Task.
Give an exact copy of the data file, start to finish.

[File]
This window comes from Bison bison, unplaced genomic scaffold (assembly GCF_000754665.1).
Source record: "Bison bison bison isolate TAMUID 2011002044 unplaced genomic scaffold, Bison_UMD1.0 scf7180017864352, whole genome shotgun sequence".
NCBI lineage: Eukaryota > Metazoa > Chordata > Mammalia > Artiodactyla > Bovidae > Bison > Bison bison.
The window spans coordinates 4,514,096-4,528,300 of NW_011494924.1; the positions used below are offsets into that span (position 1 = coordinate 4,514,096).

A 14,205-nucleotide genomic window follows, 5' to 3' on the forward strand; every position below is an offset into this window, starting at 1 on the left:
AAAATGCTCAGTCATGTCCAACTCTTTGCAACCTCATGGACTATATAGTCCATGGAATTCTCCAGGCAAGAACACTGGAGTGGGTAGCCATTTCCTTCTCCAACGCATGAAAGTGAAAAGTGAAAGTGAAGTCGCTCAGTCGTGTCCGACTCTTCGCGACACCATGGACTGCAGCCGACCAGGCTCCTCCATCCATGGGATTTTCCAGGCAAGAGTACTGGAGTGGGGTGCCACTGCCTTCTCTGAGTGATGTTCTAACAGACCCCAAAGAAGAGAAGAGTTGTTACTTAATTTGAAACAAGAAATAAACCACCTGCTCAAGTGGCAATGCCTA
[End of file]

This window comes from Bison bison, unplaced genomic scaffold (assembly GCF_000754665.1).
Source record: "Bison bison bison isolate TAMUID 2011002044 unplaced genomic scaffold, Bison_UMD1.0 scf7180017864352, whole genome shotgun sequence".
NCBI lineage: Eukaryota > Metazoa > Chordata > Mammalia > Artiodactyla > Bovidae > Bison > Bison bison.
The window spans coordinates 4,514,096-4,528,300 of NW_011494924.1; the positions used below are offsets into that span (position 1 = coordinate 4,514,096).

A 14,205-nucleotide genomic window follows, 5' to 3' on the forward strand; every position below is an offset into this window, starting at 1 on the left:
AAAATGCTCAGTCATGTCCAACTCTTTGCAACCTCATGGACTATATAGTCCATGGAATTCTCCAGGCAAGAACACTGGAGTGGGTAGCCATTTCCTTCTCCAACGCATGAAAGTGAAAAGTGAAAGTGAAGTCGCTCAGTCGTGTCCGACTCTTCGCGACACCATGGACTGCAGCCGACCAGGCTCCTCCATCCATGGGATTTTCCAGGCAAGAGTACTGGAGTGGGGTGCCACTGCCTTCTCTGAGTGATGTTCTAACAGACCCCAAAGAAGAGAAGAGTTGTTACTTAATTTGAAACAAGAAATAAACCACCTGCTCAAGTGGCAATGCCTA